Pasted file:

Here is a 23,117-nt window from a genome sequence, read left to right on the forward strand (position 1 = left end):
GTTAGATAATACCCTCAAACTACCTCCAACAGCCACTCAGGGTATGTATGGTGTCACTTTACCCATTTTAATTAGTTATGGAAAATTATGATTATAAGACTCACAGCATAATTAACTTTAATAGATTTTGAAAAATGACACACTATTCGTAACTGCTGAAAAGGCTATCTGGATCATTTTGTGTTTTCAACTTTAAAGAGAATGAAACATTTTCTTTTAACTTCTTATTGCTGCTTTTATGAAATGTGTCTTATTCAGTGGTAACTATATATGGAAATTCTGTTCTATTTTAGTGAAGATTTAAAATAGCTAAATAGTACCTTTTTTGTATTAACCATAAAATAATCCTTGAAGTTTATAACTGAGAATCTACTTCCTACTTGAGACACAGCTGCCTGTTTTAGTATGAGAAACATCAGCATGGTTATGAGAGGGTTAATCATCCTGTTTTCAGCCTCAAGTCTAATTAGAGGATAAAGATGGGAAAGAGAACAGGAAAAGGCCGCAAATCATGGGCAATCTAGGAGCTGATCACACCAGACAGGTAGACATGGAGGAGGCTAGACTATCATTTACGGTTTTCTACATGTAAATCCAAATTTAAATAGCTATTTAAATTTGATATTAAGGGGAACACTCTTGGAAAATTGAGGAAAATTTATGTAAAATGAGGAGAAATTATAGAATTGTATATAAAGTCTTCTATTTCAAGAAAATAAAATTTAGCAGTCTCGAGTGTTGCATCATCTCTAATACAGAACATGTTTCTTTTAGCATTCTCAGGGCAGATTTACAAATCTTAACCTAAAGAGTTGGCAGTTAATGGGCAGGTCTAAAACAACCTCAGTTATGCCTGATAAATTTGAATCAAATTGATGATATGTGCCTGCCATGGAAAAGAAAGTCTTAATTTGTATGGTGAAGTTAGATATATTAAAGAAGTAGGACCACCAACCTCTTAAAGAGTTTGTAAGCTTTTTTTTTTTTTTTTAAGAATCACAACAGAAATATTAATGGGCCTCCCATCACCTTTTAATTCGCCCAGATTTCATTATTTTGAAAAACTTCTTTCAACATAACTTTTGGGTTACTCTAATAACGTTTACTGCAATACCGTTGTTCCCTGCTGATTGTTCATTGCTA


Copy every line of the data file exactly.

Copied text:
Here is a 23,117-nt window from a genome sequence, read left to right on the forward strand (position 1 = left end):
GTTAGATAATACCCTCAAACTACCTCCAACAGCCACTCAGGGTATGTATGGTGTCACTTTACCCATTTTAATTAGTTATGGAAAATTATGATTATAAGACTCACAGCATAATTAACTTTAATAGATTTTGAAAAATGACACACTATTCGTAACTGCTGAAAAGGCTATCTGGATCATTTTGTGTTTTCAACTTTAAAGAGAATGAAACATTTTCTTTTAACTTCTTATTGCTGCTTTTATGAAATGTGTCTTATTCAGTGGTAACTATATATGGAAATTCTGTTCTATTTTAGTGAAGATTTAAAATAGCTAAATAGTACCTTTTTTGTATTAACCATAAAATAATCCTTGAAGTTTATAACTGAGAATCTACTTCCTACTTGAGACACAGCTGCCTGTTTTAGTATGAGAAACATCAGCATGGTTATGAGAGGGTTAATCATCCTGTTTTCAGCCTCAAGTCTAATTAGAGGATAAAGATGGGAAAGAGAACAGGAAAAGGCCGCAAATCATGGGCAATCTAGGAGCTGATCACACCAGACAGGTAGACATGGAGGAGGCTAGACTATCATTTACGGTTTTCTACATGTAAATCCAAATTTAAATAGCTATTTAAATTTGATATTAAGGGGAACACTCTTGGAAAATTGAGGAAAATTTATGTAAAATGAGGAGAAATTATAGAATTGTATATAAAGTCTTCTATTTCAAGAAAATAAAATTTAGCAGTCTCGAGTGTTGCATCATCTCTAATACAGAACATGTTTCTTTTAGCATTCTCAGGGCAGATTTACAAATCTTAACCTAAAGAGTTGGCAGTTAATGGGCAGGTCTAAAACAACCTCAGTTATGCCTGATAAATTTGAATCAAATTGATGATATGTGCCTGCCATGGAAAAGAAAGTCTTAATTTGTATGGTGAAGTTAGATATATTAAAGAAGTAGGACCACCAACCTCTTAAAGAGTTTGTAAGCTTTTTTTTTTTTTTTTAAGAATCACAACAGAAATATTAATGGGCCTCCCATCACCTTTTAATTCGCCCAGATTTCATTATTTTGAAAAACTTCTTTCAACATAACTTTTGGGTTACTCTAATAACGTTTACTGCAATACCGTTGTTCCCTGCTGATTGTTCATTGCTA